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  1. #1
    SitePoint Member queencheeze's Avatar
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    Re. FAQ How can I have sets of different coloured links

    Quote Originally Posted by Paul O'B
    FAQ :How can I have sets of different coloured links?

    There are a number of different ways but first lets recap on how to set all link colours on your page first. ...
    I'm teaching myself HTML and CSS and at my age it's not intuitive! :'( My questions may seem infantile, nevertheless, I would appreciate any (simple) help you can give me.

    My pages are already HTML coded with tables, and I want to update with a new look using my newfound knowledge. Is it possible to use a stylesheet to change the color of links within tables? My first attempt changed one cell within the table but not the others.

    As I said, any help you can give needs to be stated VERY simply.

    TIA
    Queencheeze

  2. #2
    He's No Good To Me Dead silver trophybronze trophy stymiee's Avatar
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    Post a link to the code so we can take a peek.

  3. #3
    SitePoint Author silver trophybronze trophy

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    It's definitely possible. CSS is basically a bunch of occurrences of this:
    Code:
    selector { rules }
    The selector says which element or elements are affected by the rules inside the curly braces. What you need to do is:
    1. write a selector that singles out your links, and
    2. write rules to set the colour for the selected links.


    If you want to change the colour of links inside one cell, but not inside another cell, you need a means to identify the table cell. The easiest way is to assign an identifier to the table cell, like this:
    HTML Code:
    <td id="my-cell">...</td>
    If you want all links within that cell to be red, for instance, you then write your rules like this:
    Code:
    #my-cell a:link, #my-cell a:visited
    {
      color:#900;
    }
    The '#' character says 'any element with an "id" attribute whose value is whatever comes after the "#" (in this case "my-cell").'
    The "a" identifies a link (<a> element).
    When there's a space between '#my-cell' and 'a' it means 'an <a> element that is a descendant of an element with id="my-cell".' (Descendant means child, grand-child, great grand-child, etc.)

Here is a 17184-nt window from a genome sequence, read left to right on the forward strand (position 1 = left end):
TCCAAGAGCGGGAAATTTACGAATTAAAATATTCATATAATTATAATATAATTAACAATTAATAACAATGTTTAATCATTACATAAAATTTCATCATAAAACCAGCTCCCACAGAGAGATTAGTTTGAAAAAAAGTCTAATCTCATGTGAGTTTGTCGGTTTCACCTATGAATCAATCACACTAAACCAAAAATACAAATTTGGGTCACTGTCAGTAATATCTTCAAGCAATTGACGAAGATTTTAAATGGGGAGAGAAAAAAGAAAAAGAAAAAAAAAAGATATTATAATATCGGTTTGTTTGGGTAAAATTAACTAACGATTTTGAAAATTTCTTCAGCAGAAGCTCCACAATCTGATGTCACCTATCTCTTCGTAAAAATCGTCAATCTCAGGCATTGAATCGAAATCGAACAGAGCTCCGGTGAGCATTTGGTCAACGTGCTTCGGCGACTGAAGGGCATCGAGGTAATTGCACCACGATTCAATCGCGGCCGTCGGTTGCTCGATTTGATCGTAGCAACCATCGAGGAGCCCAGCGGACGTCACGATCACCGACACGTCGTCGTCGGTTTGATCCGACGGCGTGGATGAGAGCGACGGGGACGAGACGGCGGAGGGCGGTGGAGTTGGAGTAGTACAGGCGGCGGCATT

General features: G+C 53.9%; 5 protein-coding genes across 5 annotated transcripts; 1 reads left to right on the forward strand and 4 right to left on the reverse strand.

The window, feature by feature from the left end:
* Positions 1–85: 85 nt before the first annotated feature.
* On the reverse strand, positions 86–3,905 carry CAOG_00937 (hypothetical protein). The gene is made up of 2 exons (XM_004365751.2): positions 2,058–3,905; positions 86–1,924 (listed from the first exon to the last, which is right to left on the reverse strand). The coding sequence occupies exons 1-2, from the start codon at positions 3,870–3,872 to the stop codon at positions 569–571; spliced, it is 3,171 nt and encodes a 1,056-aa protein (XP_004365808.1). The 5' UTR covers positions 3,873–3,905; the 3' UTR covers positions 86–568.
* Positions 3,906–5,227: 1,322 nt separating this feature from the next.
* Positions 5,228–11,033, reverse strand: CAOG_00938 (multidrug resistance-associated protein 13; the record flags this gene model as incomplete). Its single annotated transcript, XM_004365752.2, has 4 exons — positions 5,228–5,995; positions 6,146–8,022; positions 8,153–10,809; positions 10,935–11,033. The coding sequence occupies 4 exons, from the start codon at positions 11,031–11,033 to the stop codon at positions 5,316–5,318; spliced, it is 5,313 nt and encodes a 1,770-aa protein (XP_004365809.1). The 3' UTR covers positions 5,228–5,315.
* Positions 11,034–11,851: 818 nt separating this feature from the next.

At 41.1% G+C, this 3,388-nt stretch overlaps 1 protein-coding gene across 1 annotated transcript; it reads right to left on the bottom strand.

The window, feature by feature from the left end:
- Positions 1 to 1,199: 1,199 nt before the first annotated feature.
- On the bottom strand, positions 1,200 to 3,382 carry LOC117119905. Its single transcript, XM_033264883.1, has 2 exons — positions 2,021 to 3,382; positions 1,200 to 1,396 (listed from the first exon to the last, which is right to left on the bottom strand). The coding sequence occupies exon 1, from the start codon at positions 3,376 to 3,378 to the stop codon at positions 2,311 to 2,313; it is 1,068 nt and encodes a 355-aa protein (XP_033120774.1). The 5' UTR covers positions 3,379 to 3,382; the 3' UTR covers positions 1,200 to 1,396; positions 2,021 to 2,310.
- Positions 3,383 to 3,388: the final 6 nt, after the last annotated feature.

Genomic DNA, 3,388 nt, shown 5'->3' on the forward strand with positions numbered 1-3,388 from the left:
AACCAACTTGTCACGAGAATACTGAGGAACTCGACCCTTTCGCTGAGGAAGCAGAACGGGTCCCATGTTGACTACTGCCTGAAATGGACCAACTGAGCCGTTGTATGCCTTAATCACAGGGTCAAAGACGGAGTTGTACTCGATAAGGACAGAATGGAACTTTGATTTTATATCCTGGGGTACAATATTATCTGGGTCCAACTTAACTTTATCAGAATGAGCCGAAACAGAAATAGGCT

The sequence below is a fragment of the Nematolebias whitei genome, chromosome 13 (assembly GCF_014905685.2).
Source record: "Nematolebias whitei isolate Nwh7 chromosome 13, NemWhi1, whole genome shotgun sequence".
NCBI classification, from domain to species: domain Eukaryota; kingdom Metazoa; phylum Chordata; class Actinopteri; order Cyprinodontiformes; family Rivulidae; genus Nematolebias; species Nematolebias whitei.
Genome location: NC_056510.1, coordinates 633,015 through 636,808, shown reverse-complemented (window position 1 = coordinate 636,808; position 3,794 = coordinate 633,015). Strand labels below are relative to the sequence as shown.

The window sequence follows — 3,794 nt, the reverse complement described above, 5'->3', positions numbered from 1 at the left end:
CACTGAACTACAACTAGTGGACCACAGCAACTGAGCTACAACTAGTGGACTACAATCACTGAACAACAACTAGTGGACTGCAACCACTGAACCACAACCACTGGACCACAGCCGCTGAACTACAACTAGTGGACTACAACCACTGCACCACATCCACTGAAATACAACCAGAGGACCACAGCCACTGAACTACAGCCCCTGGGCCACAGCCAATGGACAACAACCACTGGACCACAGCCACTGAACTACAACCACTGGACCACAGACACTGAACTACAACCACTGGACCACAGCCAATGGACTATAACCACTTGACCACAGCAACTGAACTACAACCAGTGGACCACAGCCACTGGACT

The ':link' and ':visited' are so-called pseudo-classes. ':link' specifies unvisited links, while ':visited' specifies visited links. If you want different colours for these states, use different rules:
    Code:
    #my-cell a:link {color:#900}
    #my-cell a:visited {color:#009}
    This will make your unvisited links red and your visited links blue.
    The comma in the selector groups two selectors together. In other words, it allows you to specify the same rules for more than one selector at a time.

    'color' is a property which controls the foreground colour of things. '#900' is a value; a colour value to be precise. The '#' here signifies a hexadecimal colour representation. The normal form uses six hex digits, but you can use three as well (each digit is then doubled, so '#900' is the same as '#990000').

    If you want another colour for your links when the mouse hovers over it, define another rule:
    Code:
    #my-cell a:hover {color:#f60}
    If you want to change the colour of all links inside a given table, just assign the ID to the table instead:
    HTML Code:
    <table id="my-table">...</table>
    Code:
    #my-table a:link, #my-table a:visited
    {
      color:#900;
    }
    If you want the colour to apply to all links within all tables on the page, use a slightly different selector:
    Code:
    table a:link, table a:visited
    I hope that helps.
    Birnam wood is come to Dunsinane

  4. #4
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    Hello

    link colors in Tables need the same CSS as links in div's P, etc

    Code:
    <!DOCTYPE html PUBLIC "-//W3C//DTD XHTML 1.0 Strict//EN" "http://www.w3.org/TR/xhtml1/DTD/xhtml1-strict.dtd">
    <html xmlns="http://www.w3.org/1999/xhtml">
    <head>
    	<title>12345 12345 12345 12345 12345</title>
    		<style type="text/css">
    	body{
    	background-color:#ffffcc;
    	}
    	
    	table{
    	width:400px;
    	}
    	
    	td{
    	background-color:#ffcc99;
    	font-family:Verdana, Geneva, Arial, Helvetica, sans-serif;
    	font-size:12px;
    	padding: 2px;
    	text-align: left;
    	vertical-align: text-top;
    	font-style: italic;
    	border-color: #39c;
    	border-width: 1px 1px 0px 0px;
    	border-style: solid; 
    	}
    	.br{border-left:1px solid #39c;}
    	.bo{border-bottom:1px solid #39c;}
    	
    	/* genaral link style colors of table*/
    	a{
    	font-family:Verdana, Geneva, Arial, Helvetica, sans-serif;
    	font-size:12px;
    	text-decoration:none;
    	color:#ff6600;
    	}
    	/* separate colors*/
    	.ca{color:#ffffff;}
    	.cb{color:#000000;}
    	.cc{color:#0000ff;}
    	.cd{color:#99ff00;}
    	
    	/*colors a in tr class x*/
    	.cx a{color:#ffff33;}
    	/*colors a in tr class y*/
    	.cy a{color:#0099ff;}
    	
    </style>
    </head>
    <body>
    <table cellspacing="0">
    <tr>
    	<td class="br"><a href="##">12345</a></td>
    	<td ><a href="##">12345</a></td>
    	<td ><a href="##">12345</a></td>
    	<td ><a href="##">12345</a></td>
    </tr>
    <tr>
    	<td class="br"><a href="##" class="ca">12345</a></td>
    	<td ><a href="##" class="cb">12345</a></td>
    	<td ><a href="##" class="cc">12345</a></td>
    	<td ><a href="##" class="cd">12345</a></td>
    </tr>
    
    <tr class="cx">
    	<td class="br"><a href="##">12345</a></td>
    	<td ><a href="##">12345</a></td>
    	<td ><a href="##">12345</a></td>
    	<td ><a href="##">12345</a></td>
    </tr>
    <tr class="cy">
    	<td class="br bo"><a href="##">12345</a></td>
    	<td class="bo"><a href="##">12345</a></td>
    	<td class="bo"><a href="##">12345</a></td>
    	<td class="bo"><a href="##">12345</a></td>
    </tr>
    </table>
    </body>
    </html>

  5. #5
    SitePoint Member queencheeze's Avatar
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    Quote Originally Posted by AutisticCuckoo